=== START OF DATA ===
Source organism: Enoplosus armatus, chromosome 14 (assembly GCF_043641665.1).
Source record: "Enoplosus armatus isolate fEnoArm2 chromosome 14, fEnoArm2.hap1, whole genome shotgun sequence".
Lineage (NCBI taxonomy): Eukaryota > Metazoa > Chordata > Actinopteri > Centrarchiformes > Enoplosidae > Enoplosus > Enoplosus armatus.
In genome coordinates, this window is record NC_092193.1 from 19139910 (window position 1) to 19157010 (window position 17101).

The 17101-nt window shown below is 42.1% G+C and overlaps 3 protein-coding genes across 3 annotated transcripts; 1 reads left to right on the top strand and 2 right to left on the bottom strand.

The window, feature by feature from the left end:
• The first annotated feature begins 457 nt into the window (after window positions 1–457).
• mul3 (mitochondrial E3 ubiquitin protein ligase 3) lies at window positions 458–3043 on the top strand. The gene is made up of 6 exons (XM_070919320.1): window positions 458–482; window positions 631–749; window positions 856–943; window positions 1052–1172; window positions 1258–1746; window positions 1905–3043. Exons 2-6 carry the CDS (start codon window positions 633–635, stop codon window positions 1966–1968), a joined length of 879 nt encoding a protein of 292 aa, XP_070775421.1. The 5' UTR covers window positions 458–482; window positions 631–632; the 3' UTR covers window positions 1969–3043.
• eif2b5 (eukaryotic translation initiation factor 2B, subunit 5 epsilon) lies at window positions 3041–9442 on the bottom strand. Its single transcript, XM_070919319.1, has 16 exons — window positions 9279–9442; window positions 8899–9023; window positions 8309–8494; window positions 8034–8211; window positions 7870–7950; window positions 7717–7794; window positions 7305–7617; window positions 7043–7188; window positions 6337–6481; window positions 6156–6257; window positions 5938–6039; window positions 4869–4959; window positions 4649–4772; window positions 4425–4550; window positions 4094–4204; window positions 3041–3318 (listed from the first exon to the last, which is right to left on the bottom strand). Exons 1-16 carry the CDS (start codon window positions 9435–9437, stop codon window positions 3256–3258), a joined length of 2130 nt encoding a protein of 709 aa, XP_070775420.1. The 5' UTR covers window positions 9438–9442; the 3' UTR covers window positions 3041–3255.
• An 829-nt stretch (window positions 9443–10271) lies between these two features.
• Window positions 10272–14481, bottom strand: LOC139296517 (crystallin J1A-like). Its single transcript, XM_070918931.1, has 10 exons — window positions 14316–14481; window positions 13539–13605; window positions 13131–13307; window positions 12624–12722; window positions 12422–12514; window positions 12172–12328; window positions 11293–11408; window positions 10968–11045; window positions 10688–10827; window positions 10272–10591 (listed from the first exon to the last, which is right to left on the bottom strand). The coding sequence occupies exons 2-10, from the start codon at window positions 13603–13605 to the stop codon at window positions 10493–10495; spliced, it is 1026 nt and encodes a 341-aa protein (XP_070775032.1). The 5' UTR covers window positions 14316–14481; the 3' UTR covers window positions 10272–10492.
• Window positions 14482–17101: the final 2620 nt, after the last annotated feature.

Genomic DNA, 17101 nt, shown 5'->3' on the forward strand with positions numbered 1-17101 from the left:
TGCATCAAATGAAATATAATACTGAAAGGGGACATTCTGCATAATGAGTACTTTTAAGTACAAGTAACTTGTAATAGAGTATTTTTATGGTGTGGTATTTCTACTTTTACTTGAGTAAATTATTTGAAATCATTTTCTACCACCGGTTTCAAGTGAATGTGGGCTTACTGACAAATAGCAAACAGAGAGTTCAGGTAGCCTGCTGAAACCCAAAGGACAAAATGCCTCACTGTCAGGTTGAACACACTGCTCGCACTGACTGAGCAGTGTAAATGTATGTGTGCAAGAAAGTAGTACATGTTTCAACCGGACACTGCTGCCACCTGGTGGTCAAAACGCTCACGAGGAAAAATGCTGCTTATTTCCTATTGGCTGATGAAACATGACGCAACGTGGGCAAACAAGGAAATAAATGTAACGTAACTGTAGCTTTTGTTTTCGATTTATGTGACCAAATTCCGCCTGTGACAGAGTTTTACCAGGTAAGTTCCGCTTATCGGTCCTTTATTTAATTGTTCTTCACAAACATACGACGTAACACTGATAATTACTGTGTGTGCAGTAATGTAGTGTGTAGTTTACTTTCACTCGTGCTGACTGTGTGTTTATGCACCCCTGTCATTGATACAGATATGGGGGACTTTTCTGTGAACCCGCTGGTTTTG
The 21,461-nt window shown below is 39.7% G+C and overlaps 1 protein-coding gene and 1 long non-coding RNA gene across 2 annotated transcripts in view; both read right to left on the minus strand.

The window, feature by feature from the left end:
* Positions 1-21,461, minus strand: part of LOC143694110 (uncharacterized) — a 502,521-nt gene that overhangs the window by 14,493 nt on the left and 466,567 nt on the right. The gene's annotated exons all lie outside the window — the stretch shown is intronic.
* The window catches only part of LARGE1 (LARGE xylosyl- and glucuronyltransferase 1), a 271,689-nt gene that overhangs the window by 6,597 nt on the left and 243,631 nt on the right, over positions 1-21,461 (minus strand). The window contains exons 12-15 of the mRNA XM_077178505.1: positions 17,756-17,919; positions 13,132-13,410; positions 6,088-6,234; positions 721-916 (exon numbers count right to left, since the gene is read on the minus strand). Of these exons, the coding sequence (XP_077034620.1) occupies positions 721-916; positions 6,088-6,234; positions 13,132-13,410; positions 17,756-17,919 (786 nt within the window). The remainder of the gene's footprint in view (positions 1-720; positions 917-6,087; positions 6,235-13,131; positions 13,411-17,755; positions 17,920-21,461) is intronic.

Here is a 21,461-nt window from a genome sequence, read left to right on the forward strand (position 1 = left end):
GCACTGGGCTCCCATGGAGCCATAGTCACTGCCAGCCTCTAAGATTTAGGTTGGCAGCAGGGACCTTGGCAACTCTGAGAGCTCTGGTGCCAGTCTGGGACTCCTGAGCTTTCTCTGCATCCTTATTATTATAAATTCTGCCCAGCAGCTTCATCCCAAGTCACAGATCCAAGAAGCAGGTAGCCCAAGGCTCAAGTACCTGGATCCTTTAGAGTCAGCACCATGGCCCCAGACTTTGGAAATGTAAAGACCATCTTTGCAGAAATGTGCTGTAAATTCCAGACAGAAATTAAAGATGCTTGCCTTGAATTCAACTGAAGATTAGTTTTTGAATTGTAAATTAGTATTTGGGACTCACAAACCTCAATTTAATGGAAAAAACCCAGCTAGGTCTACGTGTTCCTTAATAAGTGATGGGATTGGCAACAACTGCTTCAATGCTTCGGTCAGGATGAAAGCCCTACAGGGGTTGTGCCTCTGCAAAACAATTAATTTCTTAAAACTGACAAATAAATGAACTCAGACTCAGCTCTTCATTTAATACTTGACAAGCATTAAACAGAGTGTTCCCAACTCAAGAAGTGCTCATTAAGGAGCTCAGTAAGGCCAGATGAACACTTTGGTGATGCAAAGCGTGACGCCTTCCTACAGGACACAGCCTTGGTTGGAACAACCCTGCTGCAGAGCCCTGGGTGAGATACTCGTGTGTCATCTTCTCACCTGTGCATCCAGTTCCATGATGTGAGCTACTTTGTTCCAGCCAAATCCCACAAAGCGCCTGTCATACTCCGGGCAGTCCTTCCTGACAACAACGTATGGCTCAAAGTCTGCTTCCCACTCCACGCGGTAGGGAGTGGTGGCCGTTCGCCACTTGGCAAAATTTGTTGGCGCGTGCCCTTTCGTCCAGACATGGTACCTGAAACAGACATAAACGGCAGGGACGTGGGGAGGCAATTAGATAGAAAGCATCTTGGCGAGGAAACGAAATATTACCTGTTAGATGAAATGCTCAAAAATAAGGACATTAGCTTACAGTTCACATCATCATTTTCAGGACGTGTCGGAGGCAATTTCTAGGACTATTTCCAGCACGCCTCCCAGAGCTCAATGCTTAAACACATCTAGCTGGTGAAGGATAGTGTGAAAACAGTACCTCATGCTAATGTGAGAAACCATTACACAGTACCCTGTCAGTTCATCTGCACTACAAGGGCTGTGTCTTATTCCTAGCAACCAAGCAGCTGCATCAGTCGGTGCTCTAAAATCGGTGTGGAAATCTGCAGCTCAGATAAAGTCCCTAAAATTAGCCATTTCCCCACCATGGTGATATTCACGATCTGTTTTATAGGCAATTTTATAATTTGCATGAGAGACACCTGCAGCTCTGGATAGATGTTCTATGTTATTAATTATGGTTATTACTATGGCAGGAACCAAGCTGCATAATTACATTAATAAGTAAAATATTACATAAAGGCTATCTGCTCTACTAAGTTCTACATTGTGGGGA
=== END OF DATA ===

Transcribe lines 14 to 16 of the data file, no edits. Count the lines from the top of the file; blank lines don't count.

TGCATCAAATGAAATATAATACTGAAAGGGGACATTCTGCATAATGAGTACTTTTAAGTACAAGTAACTTGTAATAGAGTATTTTTATGGTGTGGTATTTCTACTTTTACTTGAGTAAATTATTTGAAATCATTTTCTACCACCGGTTTCAAGTGAATGTGGGCTTACTGACAAATAGCAAACAGAGAGTTCAGGTAGCCTGCTGAAACCCAAAGGACAAAATGCCTCACTGTCAGGTTGAACACACTGCTCGCACTGACTGAGCAGTGTAAATGTATGTGTGCAAGAAAGTAGTACATGTTTCAACCGGACACTGCTGCCACCTGGTGGTCAAAACGCTCACGAGGAAAAATGCTGCTTATTTCCTATTGGCTGATGAAACATGACGCAACGTGGGCAAACAAGGAAATAAATGTAACGTAACTGTAGCTTTTGTTTTCGATTTATGTGACCAAATTCCGCCTGTGACAGAGTTTTACCAGGTAAGTTCCGCTTATCGGTCCTTTATTTAATTGTTCTTCACAAACATACGACGTAACACTGATAATTACTGTGTGTGCAGTAATGTAGTGTGTAGTTTACTTTCACTCGTGCTGACTGTGTGTTTATGCACCCCTGTCATTGATACAGATATGGGGGACTTTTCTGTGAACCCGCTGGTTTTG
The 21,461-nt window shown below is 39.7% G+C and overlaps 1 protein-coding gene and 1 long non-coding RNA gene across 2 annotated transcripts in view; both read right to left on the minus strand.

The window, feature by feature from the left end: